Town Topics

Yes, it’s that time again. While the public works department clears the streets, you can help them out when clearing your driveway by keeping the snow in your yard. Shovel snow to the right as you are facing the street, because that’s the direction the plows will be going. /Photo: Ken Lager

Plans take shape for Uptown revitalization

Seems like we’ve been talking about upgrades to Uptown—Mt. Lebanon’s Washington Road business district—for years. That’s because we have. But soon, everyone will be able to see the progress as the concepts become reality in the Vibrant Uptown project.

“We’ve engaged in a 12-month planning process that has involved multiple stakeholders throughout the community who have interest in the business district, including multiple municipal boards and authorities and outside consultants for landscaping and accessibility,” said Assistant Municipal Manager/Planner Ian McMeans. Specifically, the municipality has worked with LaQuatra Bonci Associates for landscaping and accessibility specialist Penny Reddy over the past few months. Members of such boards as environmental sustainability and historic preservation have had input. And a leadership team including elected officials, high-ranking municipal staff and members of the Mt. Lebanon Partnership have offered feedback as the design development stage drew to a close.

The Washington Road business district is receiving a cosmetic upgrade./Photo: Rob Papke

The project will likely go out to bid any time now for the first stage, which includes roughly $3 million in sidewalks, lighting and conduit to upgrade utilities, from the area near Washington Elementary School, down to the public safety center.

The lighting is classic, 14-foot-tall black light posts that at once look historic and modern, with LED fixtures that can be adjusted and that will light differently depending on the natural lighting available. They will contribute to a dark-sky concept, meaning they will light the ground but not contribute to light pollution, allowing the moonlight and starlight to gleam.

Gone will be the chunky exposed aggregate sidewalks. New sidewalks will be brushed concrete in a pattern that will make it easy to replace sections if, for example, utilities need access to buried pipes. A decorative border of pavers between the sidewalk and the road will give a visual and textural signal that pedestrians are nearing traffic. Enhanced curb bumpouts will discourage jaywalking by placing physical barriers in common unsafe crossing areas, such as the plaza near the LRT station access.

Other streetscape options, such as seating, changes to existing planters and types of vegetation, will be added to the bid packages with the final decisions to be made after the bids are received.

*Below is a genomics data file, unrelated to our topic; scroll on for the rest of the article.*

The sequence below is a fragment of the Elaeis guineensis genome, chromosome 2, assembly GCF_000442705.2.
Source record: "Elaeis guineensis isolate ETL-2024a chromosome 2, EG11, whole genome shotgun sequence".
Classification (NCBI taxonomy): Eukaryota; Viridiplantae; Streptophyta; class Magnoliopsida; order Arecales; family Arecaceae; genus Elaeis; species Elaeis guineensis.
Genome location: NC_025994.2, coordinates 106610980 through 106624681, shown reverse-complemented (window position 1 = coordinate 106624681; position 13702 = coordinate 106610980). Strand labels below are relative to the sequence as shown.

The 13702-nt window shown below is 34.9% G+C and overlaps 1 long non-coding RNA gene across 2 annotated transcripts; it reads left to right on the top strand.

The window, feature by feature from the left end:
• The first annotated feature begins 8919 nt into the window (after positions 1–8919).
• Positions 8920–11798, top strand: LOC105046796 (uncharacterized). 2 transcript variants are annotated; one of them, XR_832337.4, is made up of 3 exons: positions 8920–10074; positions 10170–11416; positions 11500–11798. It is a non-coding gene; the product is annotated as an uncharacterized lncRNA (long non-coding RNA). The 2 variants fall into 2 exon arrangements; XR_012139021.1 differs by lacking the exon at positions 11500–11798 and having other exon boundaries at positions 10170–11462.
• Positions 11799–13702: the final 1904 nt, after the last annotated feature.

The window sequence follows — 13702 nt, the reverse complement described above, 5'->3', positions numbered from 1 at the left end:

All businesses will be open during all phases of construction, which is tentatively scheduled to begin in May.

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BOND REFINANCE YIELDS CASH Mt. Lebanon is combining a stellar municipal credit rating with low interest rates to shave more than half a million dollars off its debt.

After retaining its excellent rating of Aa2 from Moody’s Investor Service, a rating that allows the municipality to receive favorable lending terms, Mt. Lebanon is selling bonds to refinance existing debt, a move that is expected to reduce the debt by about 3.6 percent, yielding $670,280 in cash. Money will go to such projects as upgrades to license plate recognition equipment for the police department; facade repair for the municipal building; improvements to building security in the public safety center and the municipal building;  and a renovation of the platform tennis warming hut. In addition, $128,660 will be added to the municipality’s fund balance.

Moody’s issued a credit opinion of Mt. Lebanon’s financial stability in advance of the bond sale, citing the community’s “sizable tax base … poised for continued above average growth due to ongoing residential development.” The evaluators also predicted stability “following years of growth that was driven by growing revenue and an expanding taxable base.”

Recent additions to the tax base include the Summit Pointe, Uptown Place and Briarwood Drive residential developments and Beyond Self Storage on Castle Shannon Boulevard. These projects bring in close to $100,000 a year in municipal real estate tax revenue.


TREE PICKUP Mt. Lebanon will pick up Christmas trees at curbside for recycling on two Saturdays in January, January 9 and 16. Take your tree to the curb the night before either collection date. Trees must not be in plastic bags, and must have all decorations, lights and tinsel removed. The trees will be recycled into wood chips and any foreign material on the tree could potentially damage the equipment.